- - - - - - - - - - - - -
September 8, 1972
I-90 Board of Review
c/o Mr. Richard H. Riddell
Seattle First National Bank Building
Seattle, Washington 98154
Cite as: AGLO 1972 No. 72 (not official)
By recent letter you made reference to the establishment of a board of review under the provisions of RCW 47.52.150 ". . . to resolve the pending dispute between the City of Seattle and the Washington State Highway Department as to the precise manner in which Interstate Highway No. 90 will terminate within the confines of the City of Seattle. . . ." You then stated that this board is desirous of obtaining our opinion ". . . as to the applicability [to its proceedings] of the Open Public Meeting Act of 1971 to the Board of Review." By way of a refinement of this request you concluded by indicating that:
"The Board, in its public meeting held on July 31, 1972, directed that the formal hearings commence on September 14, 1972. The Board has directed that the hearings themselves be fully open to members of the press and the public. The question primarily relates to whether or not the deliberations of the Board, following the conclusion of testimony and argument by counsel, must be public or not. . . ."
Before looking to the pertinent provisions of the open meetings act (chapter 250, Laws of 1971, Ex. Sess.), let us first examine the underlying basis for, and the functions of, a board of review such as that to which your question refers. We begin by noting that whenever the state highway commission decides to construct a limited access facility through either an incorporated city or town or through the unincorporated territory of a county, it is required by the provisions of RCW 47.52.131 to give consideration to a number of factors and to conduct conferences with the appropriate city or county officials. In addition, a public hearing must be held after notice to the owners of property abutting on the proposed facility. See RCW 47.52.133, which provides, in material part, as follows:
[[Orig. Op. Page 2]]
"The highway authorities of the state, counties, and incorporated cities and towns, prior to the establishment of any limited access facility, shall hold a public hearing within the county, city or town wherein the limited access facility is to be established, to determine the desirability of the plan proposed by such authority. Notice of such hearing shall be given to the owners of property abutting the section of any existing highway, road or street being established as a limited access facility, as indicated in the tax rolls of the county, and in the case of a state limited access facility, to the county and/or city or town. . . ."
At this hearing any representative of the city, town or county affected, or any other person, may appear and be heard on the question of establishment of the proposed facility. See RCW 47.52.135, which also requires that all testimony taken at this hearing be taken under oath, ". . . as in superior courts." Thereafter, following the conclusion of the hearing a plan is to be adopted by the highway commission and a resume of this plan is to be published. Under RCW 47.52.137 the plan as thus formulated becomes final thirty days after the findings and order of the authority have been mailed to the various interested parties (including the city or town, or county through which the facility is to be constructed) if no review thereof is sought in the manner provided by law.
In the case of abutting property owners, such review is available pursuant to the following provisions of RCW 47.52.195:
"An abutting property owner may petition for review in the superior court of the state of Washington in the county where the limited access facility is to be located. Such review and any appeal therefrom shall be considered and determined by said court upon the record of the authority in the manner, under the conditions and subject to the limitations and with the effect specified in the Administrative Procedure Act, chapter 34.04 RCW, as amended."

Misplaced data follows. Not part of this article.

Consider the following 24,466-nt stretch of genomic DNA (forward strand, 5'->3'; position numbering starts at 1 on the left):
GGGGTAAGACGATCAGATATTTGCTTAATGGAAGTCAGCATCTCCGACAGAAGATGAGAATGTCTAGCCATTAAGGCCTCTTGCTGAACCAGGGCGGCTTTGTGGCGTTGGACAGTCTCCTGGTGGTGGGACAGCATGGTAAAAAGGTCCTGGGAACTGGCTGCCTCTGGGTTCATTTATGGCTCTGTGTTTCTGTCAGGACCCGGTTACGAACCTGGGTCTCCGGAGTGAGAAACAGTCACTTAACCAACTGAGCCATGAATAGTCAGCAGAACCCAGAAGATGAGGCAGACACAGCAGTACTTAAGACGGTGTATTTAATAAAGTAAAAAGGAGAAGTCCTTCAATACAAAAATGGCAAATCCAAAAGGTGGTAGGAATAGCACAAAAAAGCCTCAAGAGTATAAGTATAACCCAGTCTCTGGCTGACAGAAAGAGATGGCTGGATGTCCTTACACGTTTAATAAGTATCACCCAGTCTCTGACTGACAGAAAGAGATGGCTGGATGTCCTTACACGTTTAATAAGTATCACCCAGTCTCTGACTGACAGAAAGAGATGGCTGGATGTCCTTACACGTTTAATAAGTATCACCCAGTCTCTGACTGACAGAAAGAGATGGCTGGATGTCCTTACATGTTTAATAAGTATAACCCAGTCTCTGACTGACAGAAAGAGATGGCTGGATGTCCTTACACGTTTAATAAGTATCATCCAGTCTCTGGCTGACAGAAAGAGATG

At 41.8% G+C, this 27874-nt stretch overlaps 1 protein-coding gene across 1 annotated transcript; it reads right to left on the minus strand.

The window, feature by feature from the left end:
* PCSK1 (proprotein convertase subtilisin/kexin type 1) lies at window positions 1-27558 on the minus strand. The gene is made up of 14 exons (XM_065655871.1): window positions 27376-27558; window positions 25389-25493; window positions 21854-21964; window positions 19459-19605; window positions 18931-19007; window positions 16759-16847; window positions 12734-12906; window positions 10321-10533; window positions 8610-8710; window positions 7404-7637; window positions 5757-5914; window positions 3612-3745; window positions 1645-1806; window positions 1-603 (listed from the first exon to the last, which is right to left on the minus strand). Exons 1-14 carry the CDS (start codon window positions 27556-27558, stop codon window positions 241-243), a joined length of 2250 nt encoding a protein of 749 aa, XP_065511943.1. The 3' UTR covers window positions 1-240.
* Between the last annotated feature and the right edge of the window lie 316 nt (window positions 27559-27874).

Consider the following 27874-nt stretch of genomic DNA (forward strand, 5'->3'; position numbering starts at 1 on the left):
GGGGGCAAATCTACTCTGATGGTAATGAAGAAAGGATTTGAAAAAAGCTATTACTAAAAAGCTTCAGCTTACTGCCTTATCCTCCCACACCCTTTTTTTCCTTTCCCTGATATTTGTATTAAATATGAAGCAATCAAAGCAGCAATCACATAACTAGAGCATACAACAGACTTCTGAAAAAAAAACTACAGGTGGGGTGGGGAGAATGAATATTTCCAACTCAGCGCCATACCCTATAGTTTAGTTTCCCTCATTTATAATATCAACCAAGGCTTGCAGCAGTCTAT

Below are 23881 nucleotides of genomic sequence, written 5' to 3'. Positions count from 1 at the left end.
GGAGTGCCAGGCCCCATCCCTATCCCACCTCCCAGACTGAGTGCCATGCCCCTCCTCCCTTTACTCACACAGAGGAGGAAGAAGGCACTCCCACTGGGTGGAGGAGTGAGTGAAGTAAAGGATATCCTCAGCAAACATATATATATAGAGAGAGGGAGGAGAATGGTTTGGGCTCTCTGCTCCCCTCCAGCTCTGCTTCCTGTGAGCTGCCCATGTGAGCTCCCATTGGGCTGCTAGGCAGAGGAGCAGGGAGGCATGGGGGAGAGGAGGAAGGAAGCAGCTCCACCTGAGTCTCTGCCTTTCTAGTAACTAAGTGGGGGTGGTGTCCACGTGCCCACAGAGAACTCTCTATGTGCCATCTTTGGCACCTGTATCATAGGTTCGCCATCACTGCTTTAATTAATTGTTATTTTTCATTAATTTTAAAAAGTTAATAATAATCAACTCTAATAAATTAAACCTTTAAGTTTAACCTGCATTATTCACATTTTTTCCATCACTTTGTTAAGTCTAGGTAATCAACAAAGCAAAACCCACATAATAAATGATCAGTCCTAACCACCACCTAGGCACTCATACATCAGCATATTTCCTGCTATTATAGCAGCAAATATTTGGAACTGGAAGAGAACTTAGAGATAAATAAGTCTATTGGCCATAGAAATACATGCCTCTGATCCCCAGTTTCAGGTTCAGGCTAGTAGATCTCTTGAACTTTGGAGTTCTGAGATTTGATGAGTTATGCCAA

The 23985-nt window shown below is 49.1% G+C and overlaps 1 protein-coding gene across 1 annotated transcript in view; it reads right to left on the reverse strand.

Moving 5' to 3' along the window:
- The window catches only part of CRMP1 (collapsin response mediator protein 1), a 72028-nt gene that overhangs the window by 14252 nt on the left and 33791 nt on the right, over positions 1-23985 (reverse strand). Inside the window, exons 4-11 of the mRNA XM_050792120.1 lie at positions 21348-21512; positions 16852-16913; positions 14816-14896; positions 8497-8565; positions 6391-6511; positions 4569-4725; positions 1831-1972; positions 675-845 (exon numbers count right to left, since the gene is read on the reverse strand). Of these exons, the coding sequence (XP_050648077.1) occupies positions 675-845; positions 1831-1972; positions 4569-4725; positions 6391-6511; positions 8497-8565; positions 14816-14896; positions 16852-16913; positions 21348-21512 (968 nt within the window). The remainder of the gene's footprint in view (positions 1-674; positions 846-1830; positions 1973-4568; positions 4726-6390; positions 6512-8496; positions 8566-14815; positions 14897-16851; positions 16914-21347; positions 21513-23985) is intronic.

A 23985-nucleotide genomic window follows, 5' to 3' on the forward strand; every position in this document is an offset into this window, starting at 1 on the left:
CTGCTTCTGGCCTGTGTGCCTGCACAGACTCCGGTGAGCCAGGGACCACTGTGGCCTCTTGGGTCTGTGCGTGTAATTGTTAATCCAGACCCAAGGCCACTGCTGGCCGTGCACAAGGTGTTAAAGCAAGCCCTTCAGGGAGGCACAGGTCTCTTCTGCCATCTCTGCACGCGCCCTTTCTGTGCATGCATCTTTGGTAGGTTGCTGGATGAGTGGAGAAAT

On the other hand, review of the plan at the behest of an affected county, city or town is provided for by a different set of statutes, RCW 47.52.139 through 47.52.190. The first of these, RCW 47.52.139, provides that:
"Upon receipt of the findings and order adopting a plan, the county, city or town may notify the state highway commission of its approval of such plan in writing, in which event such plan shall be final.
[[Orig. Op. Page 3]]
"In the event that a county, city or town does not approve the plan, the county, city or town shall file its disapproval in writing with the state highway commission within thirty days after the mailing thereof to such mayor or county commissioner. Along with the written disapproval shall be filed a written request for a hearing before a board of review, hereinafter referred to as the board. The request for hearing shall set forth the portions of the plan of the state highway commission to which the county, city or town objects, and shall include every issue to be considered by the board. The hearing before a board of review shall be governed by RCW 47.52.150 through 47.52.190."
Following the receipt of such a request a five‑member board of review is to be formed consisting of two appointees of the affected city or town, two appointees of the highway commission, and one member appointed by the other four. See, RCW 47.52.150. Thereafter, pursuant to the provisions of RCW 47.52.160,
"The board shall fix a reasonable time not more than thirty days after the date of their appointment and shall indicate the time and place for the hearing, and shall give notice thereof to the county, city or town and to the state highway commission. At the time and place fixed for the hearing, the state and the county, the city or town shall present all of their evidence with respect to the objections set forth in the request for the hearing before the board, and if either the state, the county or the city or town fails to do so, the board may determine the issues upon such evidence as may be presented to it at said hearing."
Also to be noted are RCW 47.52.170 and 47.52.180, which provide, respectively, as follows:
"No witness's testimony shall be received unless he shall have been duly sworn, and the board may cause all oral testimony to be stenographically reported. Members of the board, its duly authorized representatives, and all persons duly commissioned by it for the purpose of taking depositions, shall have power to administer oaths; to preserve and enforce order during such hearings; to issue subpoenas for, and to compel the attendance and testimony of witnesses, or the production of books, papers, documents and other evidence, or the taking of depositions before any designated individual competent to administer oaths, and [[Orig. Op. Page 4]] it shall be their duty so to do; to examine witnesses; and to do all things conformable to law which may be necessary to enable them, or any of them, effectively to discharge the duties of their office."